Dr Amano`s lab could separate the endothelial cells as a layer from the donors eye and then subject them to cell multiplication immediately. The separation of such endothelium is a technically demanding job that has to be accomplished by an ophthalmologist with expertise in corneal surgeries. Since at NCRM we don’t have a corneal surgeon we tried several methods of transporting the corneal endothelial layer separated by an experienced ophthalmologist at Joseph Eye Hospital in Trichy, which is 300 KM from Chennai and transported them to Chennai, which is a unique accomplishment we have tried. Among the various (totally 17) methodologies we tried, one of them could in a reproducible manner yield viable endothelial cells which could further be multiplied in NCRM laboratory, thereby making it possible a methodology by which corneal endothelial layers separated from a faraway place could be transported to a central lab in the Indian climatic conditions without cold storage or any special preservation methods and be proven to have viable cells to be expanded with prospective clinical application . This has also paved a way for us to transport such multiplied cells back to the hospital without special preservation methods to the hospitals for a clinical application.

By making such special preservation methods unnecessary it becomes a viable economical option that any hospital in small rural areas of India can send the donor eye-endothelial layer to a central laboratory like NCRM taking 24-36 Hrs by normal logistics and that the laboratory can also send back the multiplied cells back to the hospitals in remote places without hassles.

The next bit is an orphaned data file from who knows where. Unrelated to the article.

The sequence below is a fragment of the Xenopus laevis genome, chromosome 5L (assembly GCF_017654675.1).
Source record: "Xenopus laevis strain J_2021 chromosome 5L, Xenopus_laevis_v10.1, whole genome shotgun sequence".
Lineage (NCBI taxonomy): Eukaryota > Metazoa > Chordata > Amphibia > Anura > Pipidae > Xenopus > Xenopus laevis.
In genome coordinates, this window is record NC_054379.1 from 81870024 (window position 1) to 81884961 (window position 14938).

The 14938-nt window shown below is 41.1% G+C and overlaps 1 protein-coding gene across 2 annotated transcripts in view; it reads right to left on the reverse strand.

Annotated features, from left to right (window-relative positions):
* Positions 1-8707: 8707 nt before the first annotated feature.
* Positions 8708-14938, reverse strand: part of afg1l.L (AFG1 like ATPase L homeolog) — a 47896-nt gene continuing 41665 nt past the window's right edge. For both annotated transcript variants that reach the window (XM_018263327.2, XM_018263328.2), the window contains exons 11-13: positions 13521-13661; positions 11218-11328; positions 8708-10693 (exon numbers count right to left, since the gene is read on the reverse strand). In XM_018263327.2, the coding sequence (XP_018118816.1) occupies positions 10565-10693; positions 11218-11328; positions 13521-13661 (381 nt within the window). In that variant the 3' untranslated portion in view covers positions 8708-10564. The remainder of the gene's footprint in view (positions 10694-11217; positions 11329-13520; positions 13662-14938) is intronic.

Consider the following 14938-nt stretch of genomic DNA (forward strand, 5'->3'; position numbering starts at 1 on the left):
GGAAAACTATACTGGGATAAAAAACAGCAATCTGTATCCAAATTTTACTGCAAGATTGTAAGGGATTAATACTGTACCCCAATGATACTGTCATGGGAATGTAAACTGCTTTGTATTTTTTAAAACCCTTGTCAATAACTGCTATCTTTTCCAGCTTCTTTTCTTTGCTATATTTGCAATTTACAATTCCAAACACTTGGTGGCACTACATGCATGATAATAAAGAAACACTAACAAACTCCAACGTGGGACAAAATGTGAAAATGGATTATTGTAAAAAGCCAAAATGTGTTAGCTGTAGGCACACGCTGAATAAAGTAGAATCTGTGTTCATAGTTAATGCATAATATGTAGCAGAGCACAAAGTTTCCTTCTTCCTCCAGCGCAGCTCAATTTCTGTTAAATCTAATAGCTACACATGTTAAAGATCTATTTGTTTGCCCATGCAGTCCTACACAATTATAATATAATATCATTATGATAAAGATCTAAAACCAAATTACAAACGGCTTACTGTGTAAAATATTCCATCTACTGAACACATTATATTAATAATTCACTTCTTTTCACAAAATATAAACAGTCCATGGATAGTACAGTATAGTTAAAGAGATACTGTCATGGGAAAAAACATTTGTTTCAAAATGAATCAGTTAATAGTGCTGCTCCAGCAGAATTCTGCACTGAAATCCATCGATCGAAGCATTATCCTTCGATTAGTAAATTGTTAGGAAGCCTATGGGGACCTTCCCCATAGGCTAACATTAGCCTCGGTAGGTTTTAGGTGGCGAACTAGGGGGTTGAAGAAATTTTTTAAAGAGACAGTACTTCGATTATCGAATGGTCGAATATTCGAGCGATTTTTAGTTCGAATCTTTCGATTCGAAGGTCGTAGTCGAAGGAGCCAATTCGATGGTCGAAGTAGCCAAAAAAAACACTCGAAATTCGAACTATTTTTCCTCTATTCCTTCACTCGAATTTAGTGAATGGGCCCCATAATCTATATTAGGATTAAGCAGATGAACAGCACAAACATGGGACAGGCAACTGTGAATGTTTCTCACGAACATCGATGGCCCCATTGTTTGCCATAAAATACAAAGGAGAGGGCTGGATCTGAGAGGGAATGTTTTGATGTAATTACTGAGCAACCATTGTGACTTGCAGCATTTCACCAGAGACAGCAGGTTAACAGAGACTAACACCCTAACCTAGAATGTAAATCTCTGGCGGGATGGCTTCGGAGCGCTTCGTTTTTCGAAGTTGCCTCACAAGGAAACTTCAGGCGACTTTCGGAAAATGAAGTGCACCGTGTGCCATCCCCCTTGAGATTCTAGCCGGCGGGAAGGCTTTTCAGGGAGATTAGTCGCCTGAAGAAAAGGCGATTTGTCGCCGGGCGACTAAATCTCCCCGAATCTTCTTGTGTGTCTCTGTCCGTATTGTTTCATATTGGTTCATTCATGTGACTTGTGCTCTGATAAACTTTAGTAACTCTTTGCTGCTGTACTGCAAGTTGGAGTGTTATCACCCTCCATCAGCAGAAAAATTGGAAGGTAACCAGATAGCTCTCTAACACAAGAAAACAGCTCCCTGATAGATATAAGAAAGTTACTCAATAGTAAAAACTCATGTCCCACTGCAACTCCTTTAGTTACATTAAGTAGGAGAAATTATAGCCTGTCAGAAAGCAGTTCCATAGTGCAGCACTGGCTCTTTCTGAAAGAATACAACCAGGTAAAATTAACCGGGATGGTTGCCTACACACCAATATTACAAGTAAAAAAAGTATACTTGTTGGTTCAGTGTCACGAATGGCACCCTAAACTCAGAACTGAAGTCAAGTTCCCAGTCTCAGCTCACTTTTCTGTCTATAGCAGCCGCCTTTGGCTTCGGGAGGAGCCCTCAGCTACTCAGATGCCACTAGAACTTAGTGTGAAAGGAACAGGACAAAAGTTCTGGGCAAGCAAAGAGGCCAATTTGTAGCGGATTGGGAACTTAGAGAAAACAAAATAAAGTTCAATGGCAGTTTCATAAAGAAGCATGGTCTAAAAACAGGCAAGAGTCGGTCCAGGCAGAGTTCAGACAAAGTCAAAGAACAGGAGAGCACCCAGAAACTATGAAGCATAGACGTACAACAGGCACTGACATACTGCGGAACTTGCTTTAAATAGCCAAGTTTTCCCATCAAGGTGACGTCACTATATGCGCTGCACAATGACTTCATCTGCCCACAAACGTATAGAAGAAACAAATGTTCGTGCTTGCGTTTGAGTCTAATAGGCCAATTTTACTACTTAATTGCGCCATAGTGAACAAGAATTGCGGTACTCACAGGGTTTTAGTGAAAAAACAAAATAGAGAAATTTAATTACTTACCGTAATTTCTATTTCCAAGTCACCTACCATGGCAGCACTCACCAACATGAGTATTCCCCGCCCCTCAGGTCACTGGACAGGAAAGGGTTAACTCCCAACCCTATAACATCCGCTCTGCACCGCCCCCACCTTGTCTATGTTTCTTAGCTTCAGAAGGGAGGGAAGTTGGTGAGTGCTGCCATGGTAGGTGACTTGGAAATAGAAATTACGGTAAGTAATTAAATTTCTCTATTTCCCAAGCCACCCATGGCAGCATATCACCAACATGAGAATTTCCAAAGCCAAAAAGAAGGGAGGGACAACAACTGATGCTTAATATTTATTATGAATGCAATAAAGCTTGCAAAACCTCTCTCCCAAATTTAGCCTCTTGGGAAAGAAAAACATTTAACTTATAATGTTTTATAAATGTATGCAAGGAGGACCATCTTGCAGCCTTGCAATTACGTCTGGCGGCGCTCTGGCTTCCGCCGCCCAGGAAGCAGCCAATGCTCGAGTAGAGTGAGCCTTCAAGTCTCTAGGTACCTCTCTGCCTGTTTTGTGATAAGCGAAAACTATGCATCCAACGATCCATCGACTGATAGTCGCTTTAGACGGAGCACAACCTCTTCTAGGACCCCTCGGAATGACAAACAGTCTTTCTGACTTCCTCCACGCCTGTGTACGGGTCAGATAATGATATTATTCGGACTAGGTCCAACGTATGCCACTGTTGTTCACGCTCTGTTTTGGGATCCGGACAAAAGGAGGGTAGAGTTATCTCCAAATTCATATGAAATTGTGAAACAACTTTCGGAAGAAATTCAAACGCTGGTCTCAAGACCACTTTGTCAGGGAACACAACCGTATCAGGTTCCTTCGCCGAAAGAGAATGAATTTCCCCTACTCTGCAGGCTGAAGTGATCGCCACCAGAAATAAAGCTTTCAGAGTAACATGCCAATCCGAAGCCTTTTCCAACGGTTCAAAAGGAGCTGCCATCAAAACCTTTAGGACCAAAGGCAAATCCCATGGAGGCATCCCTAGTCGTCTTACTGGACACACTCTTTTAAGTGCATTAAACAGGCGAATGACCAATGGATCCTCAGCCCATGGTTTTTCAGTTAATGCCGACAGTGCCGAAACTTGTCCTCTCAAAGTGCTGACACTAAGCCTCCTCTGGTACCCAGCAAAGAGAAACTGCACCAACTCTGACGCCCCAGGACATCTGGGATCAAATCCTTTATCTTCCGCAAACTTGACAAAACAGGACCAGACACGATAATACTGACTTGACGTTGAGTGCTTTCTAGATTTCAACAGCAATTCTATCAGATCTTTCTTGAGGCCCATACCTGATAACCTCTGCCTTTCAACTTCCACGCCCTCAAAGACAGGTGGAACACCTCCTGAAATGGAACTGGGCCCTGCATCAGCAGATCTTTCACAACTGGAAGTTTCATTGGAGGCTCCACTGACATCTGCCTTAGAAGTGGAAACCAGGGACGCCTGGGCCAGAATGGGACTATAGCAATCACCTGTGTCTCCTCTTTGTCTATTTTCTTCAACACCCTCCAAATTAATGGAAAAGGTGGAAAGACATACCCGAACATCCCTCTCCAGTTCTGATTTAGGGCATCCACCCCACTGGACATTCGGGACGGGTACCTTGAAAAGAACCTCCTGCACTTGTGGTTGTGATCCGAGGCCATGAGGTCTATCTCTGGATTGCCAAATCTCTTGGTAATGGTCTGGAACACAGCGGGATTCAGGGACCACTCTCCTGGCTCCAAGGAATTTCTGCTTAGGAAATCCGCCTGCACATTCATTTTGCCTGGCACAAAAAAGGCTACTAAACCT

What next:
Though NCRM could reproduce the same work done by Dr Amano with a value addition of transportation of separated corneal endothelium from donor eyes from a hospital to a central lab at varying temperature conditions, the clinical application needs some more technical inputs. At this juncture we were in need a scaffold or a membrane like structure   which can hold the multiplied cells close to the affected portion of the endothelium, prevent them from getting scattering around, (which could make them get settled in unwanted places causing trouble) and hold them for some time i.e a few days until healing of the diseased endothelium takes place and then could be removed .

  1. When a donor corneal endothelial specimen is received, it could be used for more than 5-10 needy patients’ eyes against the present technology by which it could be used for only one patient’s one eye.
  2. There is no need that every small clinic/hospital in small villages/periphery should have a stem cell processing laboratory with elaborate investments and infrastructure, but a central lab within reach by 24-36 hrs logistics facility that too in room temperature preservation of the cells can serve a large surrounding area making things affordable to common man.

Step after the initial studies:
We propose to establish WORLD’S FIRST CORNEAL ENDOTHELIAL STEMCELL BANK(CESBANK) and supply to the corneal surgeons of the entire world the Corneal Endothelial Stem cells so that they can treat their patients with our stem cells.

Transplantation safety of allogenic corneal endothelial stem cells:
Yes it is. Because corneal transplantation needs no blood group or any kind of tissue matching as it has been in clinical practice in for more than five decades.